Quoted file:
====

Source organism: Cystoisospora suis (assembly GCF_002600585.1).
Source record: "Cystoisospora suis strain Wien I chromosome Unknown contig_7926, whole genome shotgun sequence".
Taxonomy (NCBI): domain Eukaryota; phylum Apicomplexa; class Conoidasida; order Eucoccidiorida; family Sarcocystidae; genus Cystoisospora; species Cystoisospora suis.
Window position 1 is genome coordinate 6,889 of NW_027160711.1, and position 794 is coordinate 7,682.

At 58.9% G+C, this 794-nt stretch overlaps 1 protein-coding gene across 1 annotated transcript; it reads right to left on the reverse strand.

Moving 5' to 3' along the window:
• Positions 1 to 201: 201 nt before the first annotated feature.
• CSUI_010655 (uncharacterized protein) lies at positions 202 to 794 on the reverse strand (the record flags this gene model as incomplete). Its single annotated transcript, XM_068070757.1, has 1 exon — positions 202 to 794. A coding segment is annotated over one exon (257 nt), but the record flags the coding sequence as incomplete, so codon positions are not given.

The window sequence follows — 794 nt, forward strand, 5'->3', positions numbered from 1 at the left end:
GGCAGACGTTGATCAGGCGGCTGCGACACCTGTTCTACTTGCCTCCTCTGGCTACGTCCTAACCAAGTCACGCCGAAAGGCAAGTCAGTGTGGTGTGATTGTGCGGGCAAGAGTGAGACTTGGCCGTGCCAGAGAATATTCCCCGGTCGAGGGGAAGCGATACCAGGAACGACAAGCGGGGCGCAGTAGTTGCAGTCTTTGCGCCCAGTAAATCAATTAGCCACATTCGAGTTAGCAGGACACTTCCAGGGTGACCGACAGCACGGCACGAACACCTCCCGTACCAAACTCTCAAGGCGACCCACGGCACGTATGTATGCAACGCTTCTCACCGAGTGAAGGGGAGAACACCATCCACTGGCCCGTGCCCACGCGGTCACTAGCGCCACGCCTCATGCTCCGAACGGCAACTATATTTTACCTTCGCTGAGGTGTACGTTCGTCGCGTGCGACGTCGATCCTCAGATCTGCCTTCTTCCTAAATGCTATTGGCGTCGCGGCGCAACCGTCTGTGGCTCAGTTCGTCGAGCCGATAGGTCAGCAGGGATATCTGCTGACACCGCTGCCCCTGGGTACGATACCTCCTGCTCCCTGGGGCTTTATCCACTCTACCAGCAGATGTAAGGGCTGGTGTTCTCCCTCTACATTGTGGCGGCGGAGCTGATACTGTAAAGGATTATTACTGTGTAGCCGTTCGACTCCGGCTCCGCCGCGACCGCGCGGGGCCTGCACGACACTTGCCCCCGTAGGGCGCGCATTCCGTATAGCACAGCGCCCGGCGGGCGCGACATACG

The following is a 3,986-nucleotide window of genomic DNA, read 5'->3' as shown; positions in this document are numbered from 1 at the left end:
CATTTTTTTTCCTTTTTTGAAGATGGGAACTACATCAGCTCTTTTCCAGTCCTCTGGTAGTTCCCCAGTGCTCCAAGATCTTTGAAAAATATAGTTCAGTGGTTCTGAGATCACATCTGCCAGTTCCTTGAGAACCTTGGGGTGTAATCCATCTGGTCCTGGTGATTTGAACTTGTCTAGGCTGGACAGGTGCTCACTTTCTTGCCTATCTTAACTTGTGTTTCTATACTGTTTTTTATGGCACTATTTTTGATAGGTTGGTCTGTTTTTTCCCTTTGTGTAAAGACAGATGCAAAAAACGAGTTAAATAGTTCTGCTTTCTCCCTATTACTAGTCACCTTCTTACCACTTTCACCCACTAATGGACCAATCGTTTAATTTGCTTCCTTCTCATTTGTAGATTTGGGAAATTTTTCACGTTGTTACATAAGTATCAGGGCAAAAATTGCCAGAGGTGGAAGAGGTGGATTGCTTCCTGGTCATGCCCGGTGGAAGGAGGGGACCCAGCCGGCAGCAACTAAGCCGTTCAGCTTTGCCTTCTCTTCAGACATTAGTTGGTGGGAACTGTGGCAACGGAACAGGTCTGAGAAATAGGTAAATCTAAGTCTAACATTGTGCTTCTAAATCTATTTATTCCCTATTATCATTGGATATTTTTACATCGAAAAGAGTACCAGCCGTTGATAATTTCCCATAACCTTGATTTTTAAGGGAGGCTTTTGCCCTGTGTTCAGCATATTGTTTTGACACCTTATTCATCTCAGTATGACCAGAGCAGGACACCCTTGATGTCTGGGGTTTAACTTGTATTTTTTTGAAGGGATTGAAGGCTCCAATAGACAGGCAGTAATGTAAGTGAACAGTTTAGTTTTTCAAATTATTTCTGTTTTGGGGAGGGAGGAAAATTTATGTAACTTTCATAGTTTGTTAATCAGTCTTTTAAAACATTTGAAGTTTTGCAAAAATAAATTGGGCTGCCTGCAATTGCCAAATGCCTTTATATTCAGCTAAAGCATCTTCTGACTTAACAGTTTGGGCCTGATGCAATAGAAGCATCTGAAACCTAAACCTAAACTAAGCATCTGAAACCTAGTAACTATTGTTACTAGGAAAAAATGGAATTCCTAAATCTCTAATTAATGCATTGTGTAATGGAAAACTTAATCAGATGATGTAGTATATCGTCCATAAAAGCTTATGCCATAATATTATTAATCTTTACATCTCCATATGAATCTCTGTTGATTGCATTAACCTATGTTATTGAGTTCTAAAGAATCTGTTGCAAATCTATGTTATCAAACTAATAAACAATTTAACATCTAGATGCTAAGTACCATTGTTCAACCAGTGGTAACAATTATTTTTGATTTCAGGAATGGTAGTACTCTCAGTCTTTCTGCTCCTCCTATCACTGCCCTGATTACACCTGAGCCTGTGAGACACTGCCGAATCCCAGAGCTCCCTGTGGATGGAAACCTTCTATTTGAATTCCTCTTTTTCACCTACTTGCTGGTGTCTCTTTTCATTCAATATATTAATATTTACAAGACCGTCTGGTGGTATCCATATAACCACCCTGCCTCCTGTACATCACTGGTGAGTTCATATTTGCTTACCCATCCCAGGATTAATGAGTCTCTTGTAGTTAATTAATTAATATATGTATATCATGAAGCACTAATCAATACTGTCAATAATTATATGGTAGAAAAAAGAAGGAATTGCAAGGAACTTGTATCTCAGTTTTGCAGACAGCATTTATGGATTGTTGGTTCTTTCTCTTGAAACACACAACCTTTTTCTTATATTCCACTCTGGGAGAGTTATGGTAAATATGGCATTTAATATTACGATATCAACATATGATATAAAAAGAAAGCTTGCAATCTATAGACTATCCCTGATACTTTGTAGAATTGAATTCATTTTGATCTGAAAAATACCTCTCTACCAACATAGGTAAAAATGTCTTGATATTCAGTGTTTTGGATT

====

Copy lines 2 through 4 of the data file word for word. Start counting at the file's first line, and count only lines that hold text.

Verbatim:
Source record: "Cystoisospora suis strain Wien I chromosome Unknown contig_7926, whole genome shotgun sequence".
Taxonomy (NCBI): domain Eukaryota; phylum Apicomplexa; class Conoidasida; order Eucoccidiorida; family Sarcocystidae; genus Cystoisospora; species Cystoisospora suis.
Window position 1 is genome coordinate 6,889 of NW_027160711.1, and position 794 is coordinate 7,682.